A week ago, the percentages for younger groups were: 32% of those 45-54, 28% of those 35-44, 22% of those 25-34 and 14% of those 15-24. County officials say nearly 80% of residents who received their first dose in the last week were younger than 55.
Countywide, nearly 975,000 residents were fully vaccinated against COVID-19 as of Tuesday.
In terms of race, the data continues to show some disparities. About 31% of white residents 15 and older had received at least one shot, compared with about 23% of Black adult county residents. Two groups were above the countywide average: about 51% of American Indian or Alaska Native adult residents had received at least one shot, and about 47% of Asian or Pacific Islander adults.
About 13% of Hispanic/Latino adult county residents had gotten at least one shot, up from 11% last week, but ethnicity data is unknown for 54% of all vaccinated individuals.
County residents ages 16 and older can sign up for vaccine appointments at a range of pharmacies, health clinics and large state-run sites. County officials continue to coordinate smaller community-based events. More information is available at Maricopa.gov/covid19vaccine.
— Alison Steinbach
The Centers for Disease Control and Prevention estimate that out of more than 75 million fully vaccinated Americans, just 5,800 have had post-vaccine COVID-19 infections — or so-called breakthrough infections.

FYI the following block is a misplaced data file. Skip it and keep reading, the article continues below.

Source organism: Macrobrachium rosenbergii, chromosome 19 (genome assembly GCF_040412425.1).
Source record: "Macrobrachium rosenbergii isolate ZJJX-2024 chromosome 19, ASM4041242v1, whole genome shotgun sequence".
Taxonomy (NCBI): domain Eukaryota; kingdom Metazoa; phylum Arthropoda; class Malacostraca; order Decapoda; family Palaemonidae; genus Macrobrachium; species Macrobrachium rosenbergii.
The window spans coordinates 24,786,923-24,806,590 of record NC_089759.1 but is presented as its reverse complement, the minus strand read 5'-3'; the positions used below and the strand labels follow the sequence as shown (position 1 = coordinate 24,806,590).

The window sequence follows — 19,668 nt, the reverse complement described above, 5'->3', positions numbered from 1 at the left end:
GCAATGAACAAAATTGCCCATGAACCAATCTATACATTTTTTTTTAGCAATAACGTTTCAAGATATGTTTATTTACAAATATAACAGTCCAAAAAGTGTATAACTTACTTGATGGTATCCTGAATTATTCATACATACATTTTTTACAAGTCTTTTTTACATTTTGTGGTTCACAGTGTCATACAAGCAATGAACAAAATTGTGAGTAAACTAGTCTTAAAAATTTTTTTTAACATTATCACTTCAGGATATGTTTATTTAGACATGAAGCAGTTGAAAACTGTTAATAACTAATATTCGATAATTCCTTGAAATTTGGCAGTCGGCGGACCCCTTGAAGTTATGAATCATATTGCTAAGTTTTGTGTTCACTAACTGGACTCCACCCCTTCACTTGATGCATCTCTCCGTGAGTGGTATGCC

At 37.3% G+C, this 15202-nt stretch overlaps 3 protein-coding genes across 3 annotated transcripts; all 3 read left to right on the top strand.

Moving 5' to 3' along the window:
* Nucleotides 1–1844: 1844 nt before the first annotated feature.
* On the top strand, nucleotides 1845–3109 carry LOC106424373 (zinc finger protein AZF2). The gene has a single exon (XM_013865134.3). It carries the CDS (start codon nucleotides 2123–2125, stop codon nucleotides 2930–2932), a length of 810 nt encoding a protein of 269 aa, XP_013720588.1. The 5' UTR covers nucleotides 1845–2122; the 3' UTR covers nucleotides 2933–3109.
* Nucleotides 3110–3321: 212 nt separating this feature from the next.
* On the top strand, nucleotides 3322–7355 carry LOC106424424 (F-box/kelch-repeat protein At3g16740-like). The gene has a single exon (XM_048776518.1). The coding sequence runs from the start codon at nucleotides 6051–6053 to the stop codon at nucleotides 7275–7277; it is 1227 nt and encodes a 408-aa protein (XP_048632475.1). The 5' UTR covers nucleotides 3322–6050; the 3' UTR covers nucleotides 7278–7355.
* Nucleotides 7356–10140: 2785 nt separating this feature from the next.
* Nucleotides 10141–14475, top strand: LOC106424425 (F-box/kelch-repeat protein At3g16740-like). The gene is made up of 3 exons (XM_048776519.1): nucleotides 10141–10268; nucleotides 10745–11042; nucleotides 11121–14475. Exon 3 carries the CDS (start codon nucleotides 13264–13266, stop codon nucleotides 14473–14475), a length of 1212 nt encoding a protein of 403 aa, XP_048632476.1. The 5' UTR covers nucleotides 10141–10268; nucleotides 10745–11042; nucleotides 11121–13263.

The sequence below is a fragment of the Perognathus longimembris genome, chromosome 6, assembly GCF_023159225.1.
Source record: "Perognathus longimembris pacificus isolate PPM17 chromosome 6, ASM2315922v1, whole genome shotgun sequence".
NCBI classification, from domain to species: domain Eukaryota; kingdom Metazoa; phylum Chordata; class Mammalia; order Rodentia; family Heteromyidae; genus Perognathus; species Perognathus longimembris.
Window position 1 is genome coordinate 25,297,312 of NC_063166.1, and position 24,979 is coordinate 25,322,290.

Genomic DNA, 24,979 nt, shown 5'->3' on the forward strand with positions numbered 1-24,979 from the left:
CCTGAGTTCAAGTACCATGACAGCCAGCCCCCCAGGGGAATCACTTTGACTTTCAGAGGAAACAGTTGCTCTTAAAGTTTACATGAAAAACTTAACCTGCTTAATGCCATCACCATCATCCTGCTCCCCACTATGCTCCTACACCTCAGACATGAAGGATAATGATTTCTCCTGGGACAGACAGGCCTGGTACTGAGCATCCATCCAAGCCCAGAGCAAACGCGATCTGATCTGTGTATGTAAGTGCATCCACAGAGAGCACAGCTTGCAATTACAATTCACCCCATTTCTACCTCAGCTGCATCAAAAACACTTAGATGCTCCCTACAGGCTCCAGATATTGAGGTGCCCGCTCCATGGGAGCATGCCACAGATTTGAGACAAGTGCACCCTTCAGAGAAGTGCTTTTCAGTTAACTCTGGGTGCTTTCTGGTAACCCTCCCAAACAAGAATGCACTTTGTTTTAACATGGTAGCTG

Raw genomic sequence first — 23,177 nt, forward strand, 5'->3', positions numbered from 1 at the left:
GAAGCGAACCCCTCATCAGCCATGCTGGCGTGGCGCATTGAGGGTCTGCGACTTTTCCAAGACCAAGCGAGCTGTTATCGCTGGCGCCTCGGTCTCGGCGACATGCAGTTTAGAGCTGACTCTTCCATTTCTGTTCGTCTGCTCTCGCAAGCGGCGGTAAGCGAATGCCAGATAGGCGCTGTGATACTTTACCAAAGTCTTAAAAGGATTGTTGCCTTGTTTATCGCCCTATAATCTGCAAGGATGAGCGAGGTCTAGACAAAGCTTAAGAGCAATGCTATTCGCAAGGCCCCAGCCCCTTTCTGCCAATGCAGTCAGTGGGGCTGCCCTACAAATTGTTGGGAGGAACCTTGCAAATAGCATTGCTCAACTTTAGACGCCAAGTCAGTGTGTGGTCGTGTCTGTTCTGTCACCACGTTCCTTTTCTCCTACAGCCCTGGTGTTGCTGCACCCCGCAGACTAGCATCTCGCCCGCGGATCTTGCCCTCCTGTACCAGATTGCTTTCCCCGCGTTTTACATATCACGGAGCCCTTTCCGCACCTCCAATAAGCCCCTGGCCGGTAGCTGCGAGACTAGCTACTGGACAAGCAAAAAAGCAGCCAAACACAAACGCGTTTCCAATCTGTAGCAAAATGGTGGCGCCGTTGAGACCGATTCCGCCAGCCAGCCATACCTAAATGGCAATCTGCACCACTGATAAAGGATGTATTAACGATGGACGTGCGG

So far, just over 40% of the breakthrough infections were in people 60 or older and 65% were female, Kristen Nordlund of CDC Public Affairs said.
Nearly 30% of those with such infections had no symptoms at all. But 7% were hospitalized, she said, and just 1% died.
— Karen Weintraub, USA TODAY
Community organizations are hosting a vaccination event at the Phoenix Sunnyslope Senior Center on Saturday as part of their continued effort to vaccinate underserved populations.
The HeroZona and Equality Health Foundations will offer first doses of the Moderna vaccine from 8 a.m. to 4 p.m. The two-dose Moderna vaccine will be administered instead of the one-dose Johnson & Johnson vaccine due to the federal recommendation to pause the use of that vaccine.
The event will provide 1,000 vaccines by appointment for those 18 and older. Individuals can call a bilingual service line to register, at 888-587-3647.
The senior center is located at 802 E. Vogel Ave., in Phoenix.